Likewise, to preserve the secrecy of the D-Day landing site, the air armada first flew southwest of France before turning east to come in the “back door” of the Normandy beaches, on the Cotentin Peninsula. The planes flew in a group of three, forming a V shape, with three of the three-plane groups then forming a larger V of V’s all across the dark skies. To know when they had reached their drop zones (DZs), the planes used “Mickey” (or H2X) ground-mapping radar, “Rebecca” systems (which detected radio beacons set up by the Pathfinder units on the ground), and Davis lamps (which the Pathfinders used to signal “DZ” in Morse code to approaching planes) [1].

As soon as “That’s All, Brother” arrived over Normandy, the German antiaircraft guns came alive. Flak tore holes into the aluminum skin on the plane’s right side, near the rear window, and the radio operator, SSG Woodrow Wilson, was hit and wounded. Nonetheless, the plane was able to successfully drop its paratroopers (such as those shown in Figure 3) at around 700 ft and return to England. But D-Day was not yet over for the aircraft and its crew. They immediately turned around and joined the second wave of the invasion in France. For that wave—code named Mission Elmira—the plane delivered glider reinforcements for the 82nd Airborne Division, many of which had landed off course and/or were killed or injured [1].

Figure 3. 101st Airborne Paratroopers Headed to Liberate Europe.

After the smoke cleared at Normandy, “That’s All, Brother” went on to participate in many other major operations during the war, including Operation Market Garden in the Netherlands, the relief of Bastogne during the Battle of the Bulge, and the crossing of the Rhine River during Operation Varsity. The plane and its fellow Gooney Birds were vital in delivering critical American personnel and supplies whenever and wherever they were needed [1].

When the war finally ended in the fall of 1945, Donalson’s historic plane was among thousands of surplus C-47’s and other transport planes sold for civilian use. These warbirds were ideally suited to haul cargo, and “That’s All, Brother” did just that for many decades before ending up in a museum in 1999 (painted in a Vietnam-era color scheme) and then being bought by Basler Turbo Conversions in 2008 for conversioninto a modernized BT-67 cargo transport. Had the conversion occurred, it would have involved radically modifying and/or replacing approximately 70% of the original aircraft. In short, little would have been left of the plane that led D-Day [1, 2].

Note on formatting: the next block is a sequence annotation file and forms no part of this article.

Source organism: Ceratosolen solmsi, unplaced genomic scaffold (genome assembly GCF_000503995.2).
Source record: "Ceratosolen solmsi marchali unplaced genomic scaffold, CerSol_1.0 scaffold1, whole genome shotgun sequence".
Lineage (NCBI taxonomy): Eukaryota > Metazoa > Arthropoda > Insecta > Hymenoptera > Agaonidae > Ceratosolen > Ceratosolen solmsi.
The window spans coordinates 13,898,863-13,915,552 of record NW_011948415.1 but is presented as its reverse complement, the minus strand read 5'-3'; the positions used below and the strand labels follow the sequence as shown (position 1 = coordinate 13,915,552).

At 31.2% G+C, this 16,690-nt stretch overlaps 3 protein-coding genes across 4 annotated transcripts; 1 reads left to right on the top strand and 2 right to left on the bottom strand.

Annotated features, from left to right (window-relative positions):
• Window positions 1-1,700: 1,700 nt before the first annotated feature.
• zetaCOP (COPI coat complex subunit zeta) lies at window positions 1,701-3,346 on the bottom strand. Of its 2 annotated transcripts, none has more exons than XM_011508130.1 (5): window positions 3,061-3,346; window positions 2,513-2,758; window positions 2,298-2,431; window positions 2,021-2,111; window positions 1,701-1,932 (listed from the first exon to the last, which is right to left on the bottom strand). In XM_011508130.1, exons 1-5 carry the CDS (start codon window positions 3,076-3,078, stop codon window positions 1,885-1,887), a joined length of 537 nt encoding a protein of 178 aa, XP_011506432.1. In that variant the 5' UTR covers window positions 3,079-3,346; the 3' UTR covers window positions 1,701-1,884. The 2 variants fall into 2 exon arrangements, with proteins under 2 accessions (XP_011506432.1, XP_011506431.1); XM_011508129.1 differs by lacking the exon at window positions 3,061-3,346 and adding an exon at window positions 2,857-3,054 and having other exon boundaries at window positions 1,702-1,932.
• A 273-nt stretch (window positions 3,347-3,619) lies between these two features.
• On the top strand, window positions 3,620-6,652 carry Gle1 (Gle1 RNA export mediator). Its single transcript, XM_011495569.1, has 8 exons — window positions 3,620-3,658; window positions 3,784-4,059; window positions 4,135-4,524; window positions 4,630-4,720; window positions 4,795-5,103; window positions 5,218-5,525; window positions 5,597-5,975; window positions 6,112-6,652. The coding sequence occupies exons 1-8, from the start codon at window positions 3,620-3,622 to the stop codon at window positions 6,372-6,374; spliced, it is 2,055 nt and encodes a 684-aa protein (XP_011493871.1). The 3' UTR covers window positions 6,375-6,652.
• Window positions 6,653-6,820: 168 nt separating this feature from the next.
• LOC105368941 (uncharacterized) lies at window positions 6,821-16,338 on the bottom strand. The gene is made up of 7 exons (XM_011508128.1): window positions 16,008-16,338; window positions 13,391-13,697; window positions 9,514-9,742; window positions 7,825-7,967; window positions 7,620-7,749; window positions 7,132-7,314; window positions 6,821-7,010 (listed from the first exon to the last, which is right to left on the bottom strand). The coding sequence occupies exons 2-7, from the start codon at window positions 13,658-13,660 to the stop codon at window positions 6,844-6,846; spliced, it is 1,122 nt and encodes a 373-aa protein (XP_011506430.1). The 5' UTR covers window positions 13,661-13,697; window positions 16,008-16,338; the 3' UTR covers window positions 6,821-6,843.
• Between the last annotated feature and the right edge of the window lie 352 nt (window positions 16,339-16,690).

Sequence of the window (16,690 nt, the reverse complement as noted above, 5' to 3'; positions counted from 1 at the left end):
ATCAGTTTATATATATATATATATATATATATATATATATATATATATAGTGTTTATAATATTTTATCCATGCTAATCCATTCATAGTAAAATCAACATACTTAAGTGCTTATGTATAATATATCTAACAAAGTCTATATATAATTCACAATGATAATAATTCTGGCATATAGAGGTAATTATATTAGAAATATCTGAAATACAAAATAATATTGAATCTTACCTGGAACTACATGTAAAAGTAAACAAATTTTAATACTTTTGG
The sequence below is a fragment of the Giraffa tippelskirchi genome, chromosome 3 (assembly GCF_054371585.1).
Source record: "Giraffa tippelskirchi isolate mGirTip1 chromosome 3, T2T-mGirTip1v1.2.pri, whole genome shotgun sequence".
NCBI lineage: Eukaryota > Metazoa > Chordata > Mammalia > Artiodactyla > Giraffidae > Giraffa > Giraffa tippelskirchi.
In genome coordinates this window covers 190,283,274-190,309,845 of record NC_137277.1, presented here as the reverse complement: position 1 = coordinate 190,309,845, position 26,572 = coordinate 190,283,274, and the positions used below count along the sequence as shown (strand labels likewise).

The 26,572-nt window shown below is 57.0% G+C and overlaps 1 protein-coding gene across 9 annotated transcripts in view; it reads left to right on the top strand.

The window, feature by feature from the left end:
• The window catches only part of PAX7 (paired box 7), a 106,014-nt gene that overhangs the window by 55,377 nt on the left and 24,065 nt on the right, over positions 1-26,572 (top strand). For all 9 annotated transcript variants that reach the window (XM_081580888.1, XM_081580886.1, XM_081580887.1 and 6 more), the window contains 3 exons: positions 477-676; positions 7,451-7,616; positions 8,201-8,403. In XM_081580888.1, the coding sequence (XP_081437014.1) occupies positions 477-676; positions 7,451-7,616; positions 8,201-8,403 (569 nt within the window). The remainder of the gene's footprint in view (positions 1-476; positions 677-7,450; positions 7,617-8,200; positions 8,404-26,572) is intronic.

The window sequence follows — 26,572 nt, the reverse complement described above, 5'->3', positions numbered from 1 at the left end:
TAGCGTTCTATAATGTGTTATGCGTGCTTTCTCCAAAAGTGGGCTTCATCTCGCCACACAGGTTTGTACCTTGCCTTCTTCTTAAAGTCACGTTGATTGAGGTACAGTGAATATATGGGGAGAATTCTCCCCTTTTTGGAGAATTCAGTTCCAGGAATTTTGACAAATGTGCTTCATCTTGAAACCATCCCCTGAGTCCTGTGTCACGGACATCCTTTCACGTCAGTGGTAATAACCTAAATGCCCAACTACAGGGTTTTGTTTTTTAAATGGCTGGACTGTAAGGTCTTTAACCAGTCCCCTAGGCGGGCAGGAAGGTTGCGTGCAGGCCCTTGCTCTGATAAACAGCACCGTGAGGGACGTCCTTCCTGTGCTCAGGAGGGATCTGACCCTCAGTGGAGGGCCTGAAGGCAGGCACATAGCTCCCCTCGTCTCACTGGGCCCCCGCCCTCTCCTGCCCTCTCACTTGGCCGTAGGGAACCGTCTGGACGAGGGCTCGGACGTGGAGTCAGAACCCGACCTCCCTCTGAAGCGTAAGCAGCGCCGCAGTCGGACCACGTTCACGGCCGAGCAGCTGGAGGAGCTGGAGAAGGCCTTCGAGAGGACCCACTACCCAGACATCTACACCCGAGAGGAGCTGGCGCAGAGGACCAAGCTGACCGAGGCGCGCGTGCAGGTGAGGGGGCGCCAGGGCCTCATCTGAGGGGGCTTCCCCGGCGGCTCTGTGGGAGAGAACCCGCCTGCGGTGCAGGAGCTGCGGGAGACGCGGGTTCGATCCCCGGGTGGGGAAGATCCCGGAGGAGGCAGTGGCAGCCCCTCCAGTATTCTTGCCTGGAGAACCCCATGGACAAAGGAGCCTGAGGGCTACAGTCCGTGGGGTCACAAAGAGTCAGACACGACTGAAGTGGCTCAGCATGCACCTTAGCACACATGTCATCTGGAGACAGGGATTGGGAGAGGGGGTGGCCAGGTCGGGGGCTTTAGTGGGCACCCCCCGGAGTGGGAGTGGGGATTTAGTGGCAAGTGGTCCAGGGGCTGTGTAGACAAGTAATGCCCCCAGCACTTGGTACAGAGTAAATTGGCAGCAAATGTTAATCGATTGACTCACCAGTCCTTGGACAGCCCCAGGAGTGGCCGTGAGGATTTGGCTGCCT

NEW LIFE FOR 42-92847

Fortunately, as the aircraft awaited its seeming end at Basler’s Oshkosh, WI, facility (see Figure 4), Air Force historian Matt Scales had begun researching LTC Donalson and tracing the long history of his D-Day plane, which was tail-numbered 292847 (serial no. 42-92847). Eventually, Scales called Basler’s president, Randy Myers, and asked him if he had a plane with that serial number. Myers confirmed that the aircraft, which he had bought sight unseen, was sitting in his boneyard awaiting disassembly. Scales then explained the historical significance of “That’s All, Brother,” and the men agreed that the plane was simply too important to lose. Thus, plans began to be made to bring the historic C-47 back to life [2].

Figure 4. A Forgotten War Hero in a Wisconsin Boneyard (Basler Turbo Conversions Photos).

In 2015, the Commemorative Air Force (CAF), a nonprofit organization involved in restoring and flying World War II aircraft, purchased “That’s All, Brother” and, with the help of several fundraising campaigns and many private donors, contracted Basler to restore the plane to its June 1944 condition (see Figure 5). Workers completely disassembled the plane, with the goal of retaining/preserving as much of the original skin as possible, while also focusing on corrosion mitigation and structural work. Fortunately, the vast majority of the plane was found to be restorable
[1, 2, 4, 5].

Figure 5. The C-47 Being Brought Back to Life (Basler Turbo Conversions Photos).